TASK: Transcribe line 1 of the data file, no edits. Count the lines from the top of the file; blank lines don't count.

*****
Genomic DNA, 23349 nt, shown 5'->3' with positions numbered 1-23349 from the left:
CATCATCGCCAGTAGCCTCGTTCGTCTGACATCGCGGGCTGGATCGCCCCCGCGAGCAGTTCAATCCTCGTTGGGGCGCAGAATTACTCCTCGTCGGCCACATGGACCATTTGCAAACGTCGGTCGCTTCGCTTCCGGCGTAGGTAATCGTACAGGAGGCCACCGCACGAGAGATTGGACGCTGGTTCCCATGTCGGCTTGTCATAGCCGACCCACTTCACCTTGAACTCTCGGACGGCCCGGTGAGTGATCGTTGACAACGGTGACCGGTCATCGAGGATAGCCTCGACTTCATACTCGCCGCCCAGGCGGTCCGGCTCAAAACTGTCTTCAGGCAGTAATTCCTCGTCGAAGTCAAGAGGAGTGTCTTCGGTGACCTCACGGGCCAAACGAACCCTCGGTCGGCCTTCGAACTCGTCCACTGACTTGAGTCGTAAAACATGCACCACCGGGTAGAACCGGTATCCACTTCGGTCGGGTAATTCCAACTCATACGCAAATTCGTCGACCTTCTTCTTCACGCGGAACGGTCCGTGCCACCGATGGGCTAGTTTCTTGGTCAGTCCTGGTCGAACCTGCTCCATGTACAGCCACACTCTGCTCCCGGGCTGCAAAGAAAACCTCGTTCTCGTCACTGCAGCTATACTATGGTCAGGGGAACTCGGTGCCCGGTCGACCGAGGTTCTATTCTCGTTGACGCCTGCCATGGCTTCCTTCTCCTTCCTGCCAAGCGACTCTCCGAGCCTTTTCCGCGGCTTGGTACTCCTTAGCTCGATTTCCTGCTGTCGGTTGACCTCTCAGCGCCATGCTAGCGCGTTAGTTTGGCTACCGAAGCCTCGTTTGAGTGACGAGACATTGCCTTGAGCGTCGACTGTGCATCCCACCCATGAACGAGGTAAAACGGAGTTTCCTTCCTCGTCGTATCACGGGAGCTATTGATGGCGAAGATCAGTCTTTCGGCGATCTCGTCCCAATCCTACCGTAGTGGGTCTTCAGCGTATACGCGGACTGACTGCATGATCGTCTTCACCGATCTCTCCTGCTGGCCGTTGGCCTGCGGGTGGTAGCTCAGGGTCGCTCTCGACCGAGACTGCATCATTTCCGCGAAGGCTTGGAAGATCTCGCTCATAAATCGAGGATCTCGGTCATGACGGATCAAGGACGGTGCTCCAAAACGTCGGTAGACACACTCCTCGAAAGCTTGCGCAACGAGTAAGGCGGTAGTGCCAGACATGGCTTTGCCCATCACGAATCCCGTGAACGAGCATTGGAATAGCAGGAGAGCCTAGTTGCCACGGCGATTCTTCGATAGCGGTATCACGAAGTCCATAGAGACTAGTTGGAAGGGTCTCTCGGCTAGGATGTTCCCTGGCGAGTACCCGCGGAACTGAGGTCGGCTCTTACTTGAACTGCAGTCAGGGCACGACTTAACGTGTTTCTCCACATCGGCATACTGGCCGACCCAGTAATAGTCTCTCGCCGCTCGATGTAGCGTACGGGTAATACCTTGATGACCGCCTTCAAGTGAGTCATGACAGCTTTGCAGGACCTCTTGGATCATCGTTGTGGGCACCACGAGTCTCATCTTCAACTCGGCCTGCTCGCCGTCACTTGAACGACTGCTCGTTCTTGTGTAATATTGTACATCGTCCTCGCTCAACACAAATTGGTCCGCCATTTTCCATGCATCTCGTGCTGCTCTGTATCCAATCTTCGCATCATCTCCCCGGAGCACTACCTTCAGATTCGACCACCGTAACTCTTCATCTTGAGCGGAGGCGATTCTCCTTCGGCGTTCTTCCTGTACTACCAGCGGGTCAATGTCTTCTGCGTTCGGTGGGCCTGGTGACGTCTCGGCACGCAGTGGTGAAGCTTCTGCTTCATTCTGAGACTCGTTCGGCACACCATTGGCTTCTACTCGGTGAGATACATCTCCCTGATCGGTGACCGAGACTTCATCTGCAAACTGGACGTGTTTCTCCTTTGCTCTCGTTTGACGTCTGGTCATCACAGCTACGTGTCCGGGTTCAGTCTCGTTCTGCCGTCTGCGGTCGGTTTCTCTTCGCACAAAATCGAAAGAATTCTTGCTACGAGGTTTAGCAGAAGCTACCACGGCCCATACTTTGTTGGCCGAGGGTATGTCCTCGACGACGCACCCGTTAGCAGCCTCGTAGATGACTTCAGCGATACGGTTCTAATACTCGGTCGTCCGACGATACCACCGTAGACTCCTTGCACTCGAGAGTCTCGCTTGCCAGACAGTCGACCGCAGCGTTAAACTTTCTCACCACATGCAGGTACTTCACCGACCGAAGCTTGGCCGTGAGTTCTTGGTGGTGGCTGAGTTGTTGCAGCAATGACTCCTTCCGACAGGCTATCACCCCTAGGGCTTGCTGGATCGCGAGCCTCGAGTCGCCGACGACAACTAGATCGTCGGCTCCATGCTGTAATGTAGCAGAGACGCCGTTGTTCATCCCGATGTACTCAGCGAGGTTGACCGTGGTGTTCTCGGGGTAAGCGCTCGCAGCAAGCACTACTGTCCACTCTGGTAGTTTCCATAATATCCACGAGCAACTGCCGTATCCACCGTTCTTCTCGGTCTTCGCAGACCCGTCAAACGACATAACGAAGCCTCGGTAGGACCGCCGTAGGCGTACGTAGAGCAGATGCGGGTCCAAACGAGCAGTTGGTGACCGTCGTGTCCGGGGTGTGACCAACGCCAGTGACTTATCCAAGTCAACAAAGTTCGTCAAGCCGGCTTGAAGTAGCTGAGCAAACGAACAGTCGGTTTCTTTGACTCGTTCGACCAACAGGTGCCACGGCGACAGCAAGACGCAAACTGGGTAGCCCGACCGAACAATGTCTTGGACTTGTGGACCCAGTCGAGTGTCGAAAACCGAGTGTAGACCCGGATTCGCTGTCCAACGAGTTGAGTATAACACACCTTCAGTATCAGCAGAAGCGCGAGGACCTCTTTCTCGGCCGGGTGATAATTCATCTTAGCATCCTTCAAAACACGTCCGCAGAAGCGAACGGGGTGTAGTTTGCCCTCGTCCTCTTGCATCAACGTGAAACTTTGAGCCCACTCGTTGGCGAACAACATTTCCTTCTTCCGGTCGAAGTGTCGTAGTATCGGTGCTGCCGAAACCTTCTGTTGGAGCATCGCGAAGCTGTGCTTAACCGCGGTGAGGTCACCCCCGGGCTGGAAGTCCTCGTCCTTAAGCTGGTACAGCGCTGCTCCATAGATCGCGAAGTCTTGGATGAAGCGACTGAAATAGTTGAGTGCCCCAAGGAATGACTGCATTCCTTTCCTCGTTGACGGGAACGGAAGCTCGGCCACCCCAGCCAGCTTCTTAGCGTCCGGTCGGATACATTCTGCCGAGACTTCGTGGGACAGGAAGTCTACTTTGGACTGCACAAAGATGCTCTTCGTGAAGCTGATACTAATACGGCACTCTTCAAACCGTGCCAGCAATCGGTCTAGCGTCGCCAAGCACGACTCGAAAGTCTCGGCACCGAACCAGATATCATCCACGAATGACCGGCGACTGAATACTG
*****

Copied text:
Genomic DNA, 23349 nt, shown 5'->3' with positions numbered 1-23349 from the left: